Police reports not always exempt from disclosure, court rules
GEORGIA–Parts of police incident reports may be subject to disclosure under the state open records act despite two exemptions for confidential investigation materials and pending investigation files, according to a unanimous decision by the Supreme Court of Georgia in late May.
The court concluded that incident reports are exempt from disclosure only to the extent that they contain the type of material that falls within the confidential information exemption. Incident reports are not protected by the pending investigations exemption, according to the court.
The Atlanta Journal and Constitution and the Florida Times-Union had asked the Brunswick City Police Department to provide access to a number incident reports concerning a series of sexual assaults in summer 1993.
The department denied the requests, arguing that release would reveal confidential investigation material and endanger the lives of the victims. The newspapers sued in mid-September 1993 for access to the documents under the state open records act.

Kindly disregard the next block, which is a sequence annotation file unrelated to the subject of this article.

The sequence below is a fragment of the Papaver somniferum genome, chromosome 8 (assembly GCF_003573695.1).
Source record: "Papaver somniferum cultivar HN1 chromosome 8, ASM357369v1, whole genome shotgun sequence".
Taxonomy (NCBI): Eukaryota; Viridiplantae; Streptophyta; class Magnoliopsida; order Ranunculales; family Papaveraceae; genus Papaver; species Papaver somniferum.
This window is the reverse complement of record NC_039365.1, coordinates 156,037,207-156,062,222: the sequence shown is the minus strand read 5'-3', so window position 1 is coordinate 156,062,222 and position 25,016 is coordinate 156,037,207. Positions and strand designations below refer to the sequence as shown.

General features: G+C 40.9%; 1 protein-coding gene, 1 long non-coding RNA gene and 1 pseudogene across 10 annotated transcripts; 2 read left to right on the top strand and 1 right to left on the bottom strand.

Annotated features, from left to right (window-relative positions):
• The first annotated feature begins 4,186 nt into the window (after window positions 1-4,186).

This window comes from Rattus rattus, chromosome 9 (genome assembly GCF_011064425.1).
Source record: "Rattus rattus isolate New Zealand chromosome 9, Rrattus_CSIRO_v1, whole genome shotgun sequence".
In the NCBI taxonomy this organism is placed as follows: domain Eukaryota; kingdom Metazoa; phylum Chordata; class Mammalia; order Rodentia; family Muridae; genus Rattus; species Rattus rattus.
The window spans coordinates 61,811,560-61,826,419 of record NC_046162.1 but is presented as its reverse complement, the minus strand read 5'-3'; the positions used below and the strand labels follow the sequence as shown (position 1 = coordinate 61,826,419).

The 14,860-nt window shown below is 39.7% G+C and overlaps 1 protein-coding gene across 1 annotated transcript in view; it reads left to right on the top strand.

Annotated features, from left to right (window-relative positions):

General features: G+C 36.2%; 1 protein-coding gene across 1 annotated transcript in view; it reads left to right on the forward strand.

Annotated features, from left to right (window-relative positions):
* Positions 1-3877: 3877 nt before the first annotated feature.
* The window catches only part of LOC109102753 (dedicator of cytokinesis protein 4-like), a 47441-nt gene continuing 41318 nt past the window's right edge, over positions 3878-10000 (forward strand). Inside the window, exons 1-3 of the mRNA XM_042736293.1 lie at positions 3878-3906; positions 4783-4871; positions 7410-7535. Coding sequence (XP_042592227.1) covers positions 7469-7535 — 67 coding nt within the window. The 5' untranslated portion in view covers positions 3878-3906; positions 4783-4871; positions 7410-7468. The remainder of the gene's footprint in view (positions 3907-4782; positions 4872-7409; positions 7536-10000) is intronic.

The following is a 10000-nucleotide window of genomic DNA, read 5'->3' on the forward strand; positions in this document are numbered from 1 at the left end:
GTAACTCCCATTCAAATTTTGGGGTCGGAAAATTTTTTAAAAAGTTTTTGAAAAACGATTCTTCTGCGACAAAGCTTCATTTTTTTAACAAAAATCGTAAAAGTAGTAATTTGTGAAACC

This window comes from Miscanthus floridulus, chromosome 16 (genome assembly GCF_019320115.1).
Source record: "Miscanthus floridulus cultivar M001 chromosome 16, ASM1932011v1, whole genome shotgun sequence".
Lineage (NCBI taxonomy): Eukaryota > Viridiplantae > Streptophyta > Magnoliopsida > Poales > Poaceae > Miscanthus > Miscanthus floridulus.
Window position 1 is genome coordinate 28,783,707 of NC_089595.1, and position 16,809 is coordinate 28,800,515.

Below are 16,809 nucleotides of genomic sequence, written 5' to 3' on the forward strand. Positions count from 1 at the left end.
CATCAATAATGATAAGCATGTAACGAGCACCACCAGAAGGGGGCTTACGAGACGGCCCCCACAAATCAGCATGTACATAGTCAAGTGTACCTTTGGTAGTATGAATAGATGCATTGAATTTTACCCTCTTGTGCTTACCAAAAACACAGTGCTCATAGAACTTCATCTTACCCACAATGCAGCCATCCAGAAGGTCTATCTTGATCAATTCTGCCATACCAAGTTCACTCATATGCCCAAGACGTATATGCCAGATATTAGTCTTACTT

The Glynn County Superior Court in Brunswick ruled in early October 1993 that the reports were exempt from disclosure to the extent that they would reveal confidential sources or endanger public safety.
The Court of Appeals of Georgia in Atlanta affirmed the trial court decision in early June 1994. Both parties appealed to the state supreme court.
The city argued that the entire incident report was exempt because it was part of a pending investigation. The newspapers argued that the entire report was automatically subject to disclosure, because as an incident report it was not exempt under the pending investigation provision.
The state supreme court disagreed with both parties and affirmed the appeals court ruling. (Atlanta Journal and Constitution v. City of Brunswick; Media Counsel: Peter Canfield)